We’ve all gone in the pet store and seen the rows of Bettas (Siamese Fighting Fish) stacked in tiny, little plastic compartment tanks. Usually 1-1.5 gallon. Since they’re displayed in these itty bitty holders a lot of people assume that you don’t need much room in a Betta tank, but that’s simply not true.
Single Serving Size
For a single Betta the ideal standard is 5 gallon. That’s not a deluxe hotel or anything, it’s just enough so that they can survive happily and not feel so confined that they develop any number of problems. From the 5 gallon size, you can obviously increase, depending on the amount of space (and cleaning time!) you have to devote to your finned housemate(s).
Another issue is tank decoration. You want it to be pretty, sure, but not at the expense of your aquatic buddy . Just consider filling your entire house with wall-to-wall furniture and decorations (hoarder style) and you can imagine what a cramped Betta feels like. The whole less is more bit is well applied here, so it’s good to keep in mind when you’re on your shopping tank-spree.
Multiple Betta (Females!) Tank
Now obviously if you’re looking at a getting more than one, you’re going to need to increase your tank size. While male Bettas don’t usually get along very well, females can live quite peacefully (we call a group of them a sorority) but again they need more room or they might just start stressing out on each other!
The current ideals for tanks size for multiple Bettas vary from expert to expert, but you’re safe in housing up to 5 finned ladies with a 20 gallon. More than 5 and you’re probably getting serious enough about your Betta enthusiasm that you’ll have discovered what sizes are necessary for an ideal Betta environment.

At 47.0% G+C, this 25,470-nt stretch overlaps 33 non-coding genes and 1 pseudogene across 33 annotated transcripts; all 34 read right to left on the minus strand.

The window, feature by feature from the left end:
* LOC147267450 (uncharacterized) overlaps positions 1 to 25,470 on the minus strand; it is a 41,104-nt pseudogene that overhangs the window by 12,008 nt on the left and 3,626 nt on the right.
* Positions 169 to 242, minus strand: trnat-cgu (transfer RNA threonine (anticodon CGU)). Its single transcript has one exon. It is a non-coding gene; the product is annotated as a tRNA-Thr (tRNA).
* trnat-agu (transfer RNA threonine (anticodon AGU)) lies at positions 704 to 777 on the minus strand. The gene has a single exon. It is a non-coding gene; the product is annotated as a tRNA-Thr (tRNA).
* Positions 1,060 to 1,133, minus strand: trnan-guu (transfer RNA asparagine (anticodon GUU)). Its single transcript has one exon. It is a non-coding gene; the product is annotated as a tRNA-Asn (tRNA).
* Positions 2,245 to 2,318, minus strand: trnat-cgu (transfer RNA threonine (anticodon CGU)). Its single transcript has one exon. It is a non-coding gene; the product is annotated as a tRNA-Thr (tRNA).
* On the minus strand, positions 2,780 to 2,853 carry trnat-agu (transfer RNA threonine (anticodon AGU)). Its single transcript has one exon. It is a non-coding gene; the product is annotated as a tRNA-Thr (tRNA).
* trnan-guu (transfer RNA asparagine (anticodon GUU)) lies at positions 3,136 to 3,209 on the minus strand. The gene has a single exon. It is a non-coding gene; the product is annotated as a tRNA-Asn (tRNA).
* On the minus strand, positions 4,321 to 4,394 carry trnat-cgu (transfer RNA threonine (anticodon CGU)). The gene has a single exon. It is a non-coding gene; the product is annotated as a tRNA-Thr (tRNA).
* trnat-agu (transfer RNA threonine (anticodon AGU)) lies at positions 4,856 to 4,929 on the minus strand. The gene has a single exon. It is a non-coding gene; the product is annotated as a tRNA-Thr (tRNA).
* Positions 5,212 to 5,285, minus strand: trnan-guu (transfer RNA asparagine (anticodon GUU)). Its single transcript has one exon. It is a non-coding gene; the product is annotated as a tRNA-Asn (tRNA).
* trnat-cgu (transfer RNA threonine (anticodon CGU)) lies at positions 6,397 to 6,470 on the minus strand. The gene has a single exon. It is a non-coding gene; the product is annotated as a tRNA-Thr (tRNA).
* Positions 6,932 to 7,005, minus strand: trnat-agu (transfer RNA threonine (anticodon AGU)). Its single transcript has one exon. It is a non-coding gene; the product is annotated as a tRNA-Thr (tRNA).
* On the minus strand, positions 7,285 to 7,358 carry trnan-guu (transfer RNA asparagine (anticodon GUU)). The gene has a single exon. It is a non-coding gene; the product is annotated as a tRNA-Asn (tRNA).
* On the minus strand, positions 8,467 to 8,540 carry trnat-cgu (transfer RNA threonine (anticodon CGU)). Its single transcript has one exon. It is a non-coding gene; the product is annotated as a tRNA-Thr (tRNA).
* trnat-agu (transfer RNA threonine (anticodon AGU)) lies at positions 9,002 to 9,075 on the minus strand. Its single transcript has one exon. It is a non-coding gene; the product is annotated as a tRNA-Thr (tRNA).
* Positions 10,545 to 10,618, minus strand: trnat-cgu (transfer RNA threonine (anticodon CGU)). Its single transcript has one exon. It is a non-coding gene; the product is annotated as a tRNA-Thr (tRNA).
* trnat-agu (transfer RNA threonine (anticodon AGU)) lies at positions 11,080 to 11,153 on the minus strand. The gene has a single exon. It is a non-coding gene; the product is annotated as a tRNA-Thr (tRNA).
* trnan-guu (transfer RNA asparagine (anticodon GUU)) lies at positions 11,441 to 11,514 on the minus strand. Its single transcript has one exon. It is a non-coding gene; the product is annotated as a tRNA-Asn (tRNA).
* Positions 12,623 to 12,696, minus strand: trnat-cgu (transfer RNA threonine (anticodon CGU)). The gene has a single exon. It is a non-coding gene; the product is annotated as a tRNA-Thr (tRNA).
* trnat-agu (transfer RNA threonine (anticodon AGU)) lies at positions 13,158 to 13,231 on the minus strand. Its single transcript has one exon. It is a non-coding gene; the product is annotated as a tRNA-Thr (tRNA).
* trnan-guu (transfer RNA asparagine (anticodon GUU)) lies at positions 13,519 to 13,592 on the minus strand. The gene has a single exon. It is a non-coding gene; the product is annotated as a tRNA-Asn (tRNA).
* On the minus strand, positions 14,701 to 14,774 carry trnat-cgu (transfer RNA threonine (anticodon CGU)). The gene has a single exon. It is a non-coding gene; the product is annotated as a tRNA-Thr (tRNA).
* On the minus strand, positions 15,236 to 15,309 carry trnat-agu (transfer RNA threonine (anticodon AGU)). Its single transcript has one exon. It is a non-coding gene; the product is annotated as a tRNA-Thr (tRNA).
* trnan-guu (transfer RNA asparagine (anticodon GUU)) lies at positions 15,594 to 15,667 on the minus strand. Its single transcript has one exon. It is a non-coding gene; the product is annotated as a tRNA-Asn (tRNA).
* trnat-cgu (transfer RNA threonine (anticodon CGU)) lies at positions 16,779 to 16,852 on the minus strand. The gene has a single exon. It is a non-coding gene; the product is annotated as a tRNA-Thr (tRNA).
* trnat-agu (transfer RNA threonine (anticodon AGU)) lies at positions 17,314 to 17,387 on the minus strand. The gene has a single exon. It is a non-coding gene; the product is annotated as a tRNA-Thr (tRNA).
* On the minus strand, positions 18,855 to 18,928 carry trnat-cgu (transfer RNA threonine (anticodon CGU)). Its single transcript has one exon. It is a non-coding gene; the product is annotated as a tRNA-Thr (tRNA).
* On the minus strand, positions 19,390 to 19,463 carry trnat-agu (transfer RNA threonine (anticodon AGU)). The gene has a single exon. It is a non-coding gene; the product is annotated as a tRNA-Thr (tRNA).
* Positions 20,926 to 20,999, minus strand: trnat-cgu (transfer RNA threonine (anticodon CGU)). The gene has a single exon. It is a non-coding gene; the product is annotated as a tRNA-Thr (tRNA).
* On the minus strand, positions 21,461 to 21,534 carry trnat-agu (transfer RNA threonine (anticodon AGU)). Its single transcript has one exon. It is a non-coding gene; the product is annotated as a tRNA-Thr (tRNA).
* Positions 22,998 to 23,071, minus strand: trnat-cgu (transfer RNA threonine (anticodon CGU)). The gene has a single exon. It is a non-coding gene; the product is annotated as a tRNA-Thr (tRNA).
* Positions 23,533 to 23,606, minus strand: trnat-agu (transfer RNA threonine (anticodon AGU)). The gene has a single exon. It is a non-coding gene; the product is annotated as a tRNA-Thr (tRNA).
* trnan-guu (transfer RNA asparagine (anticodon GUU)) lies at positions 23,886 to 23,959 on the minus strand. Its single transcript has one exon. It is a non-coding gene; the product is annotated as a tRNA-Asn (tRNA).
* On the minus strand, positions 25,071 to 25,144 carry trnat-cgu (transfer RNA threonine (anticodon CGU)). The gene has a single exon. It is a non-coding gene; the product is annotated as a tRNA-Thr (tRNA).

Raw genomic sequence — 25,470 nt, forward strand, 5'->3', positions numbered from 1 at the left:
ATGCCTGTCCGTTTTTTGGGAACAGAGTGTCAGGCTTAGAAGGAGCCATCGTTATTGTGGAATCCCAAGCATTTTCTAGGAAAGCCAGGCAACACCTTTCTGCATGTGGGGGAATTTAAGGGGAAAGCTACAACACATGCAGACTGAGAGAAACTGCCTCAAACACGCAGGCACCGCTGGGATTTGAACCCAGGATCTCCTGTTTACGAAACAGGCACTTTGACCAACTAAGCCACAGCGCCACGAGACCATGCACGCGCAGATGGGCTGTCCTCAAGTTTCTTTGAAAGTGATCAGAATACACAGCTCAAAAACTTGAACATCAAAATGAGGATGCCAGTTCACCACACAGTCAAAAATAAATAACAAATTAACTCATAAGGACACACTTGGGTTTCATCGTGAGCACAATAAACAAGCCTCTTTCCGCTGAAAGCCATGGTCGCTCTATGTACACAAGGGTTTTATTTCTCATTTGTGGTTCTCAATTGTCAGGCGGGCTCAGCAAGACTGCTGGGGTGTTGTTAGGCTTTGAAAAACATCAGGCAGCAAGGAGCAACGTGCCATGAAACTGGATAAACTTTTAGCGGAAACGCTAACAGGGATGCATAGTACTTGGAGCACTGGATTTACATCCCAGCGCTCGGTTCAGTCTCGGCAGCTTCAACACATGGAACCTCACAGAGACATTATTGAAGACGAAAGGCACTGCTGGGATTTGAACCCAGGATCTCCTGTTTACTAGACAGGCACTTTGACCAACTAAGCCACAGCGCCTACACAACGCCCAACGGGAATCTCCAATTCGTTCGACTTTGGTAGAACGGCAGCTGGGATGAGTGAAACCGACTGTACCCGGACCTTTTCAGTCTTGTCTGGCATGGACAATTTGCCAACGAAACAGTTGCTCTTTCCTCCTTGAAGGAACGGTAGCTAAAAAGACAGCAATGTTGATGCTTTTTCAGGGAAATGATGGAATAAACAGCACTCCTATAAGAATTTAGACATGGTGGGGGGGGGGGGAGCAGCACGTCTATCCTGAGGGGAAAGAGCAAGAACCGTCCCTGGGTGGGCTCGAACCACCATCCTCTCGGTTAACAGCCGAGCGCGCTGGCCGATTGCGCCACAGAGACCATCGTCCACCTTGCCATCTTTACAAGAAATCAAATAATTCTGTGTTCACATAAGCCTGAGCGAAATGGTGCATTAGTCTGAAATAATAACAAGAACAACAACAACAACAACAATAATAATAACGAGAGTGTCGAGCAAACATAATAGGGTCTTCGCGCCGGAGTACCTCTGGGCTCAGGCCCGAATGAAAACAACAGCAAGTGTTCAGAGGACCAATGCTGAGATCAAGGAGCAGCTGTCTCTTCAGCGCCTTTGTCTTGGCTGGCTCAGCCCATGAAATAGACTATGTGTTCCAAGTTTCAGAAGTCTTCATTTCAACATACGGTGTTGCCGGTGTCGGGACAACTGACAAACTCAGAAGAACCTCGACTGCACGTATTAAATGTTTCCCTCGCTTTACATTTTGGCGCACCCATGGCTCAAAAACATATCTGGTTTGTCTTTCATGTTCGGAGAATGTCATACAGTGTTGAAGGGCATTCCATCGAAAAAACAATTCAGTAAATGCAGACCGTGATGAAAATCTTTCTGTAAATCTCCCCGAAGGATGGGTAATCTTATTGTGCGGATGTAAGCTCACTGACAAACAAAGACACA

There are some really beautiful tanks that will still meet the gallon requirement, but rise in a vertical direction rather than sprawling. While these are often quite nice for human eyes, Bettas aren’t big fans. They want to go out and about and up just doesn’t cut it. Again consider having a home with really high ceilings, yay!, but basically no room to move around. Not really ideal for most of us humanoids and it’s no different for the finned.
So what happens in the too-small tank?
It’s not good and maybe you don’t even want to continue reading from here, because the truth is that life as a Betta in the wrong hands is really quite miserable. Consider that their tanks are also where they potty and how quickly too little water basically becomes all fish-toilet, not fish-tank. There are also chemical mixtures to consider and it’s pretty easy to imagine how quickly the wrong amounts of chemicals and water could be a recipe for disaster. In the end it’s pretty simple: For a happy Betta make the investment to give them the right home. If you do they’re likely to maintain better health, evolve brighter, and generally live a lot longer and happier too!
© Paws and Claws Pet Supply Inc – Please Share our articles links, we appreciate your support. Unauthorized use of this material, including, screen shots, copy/paste of full or partial article content to any website without our written approval is strictly prohibited. We require a link back to our original content. Please contact us for approval or with any questions.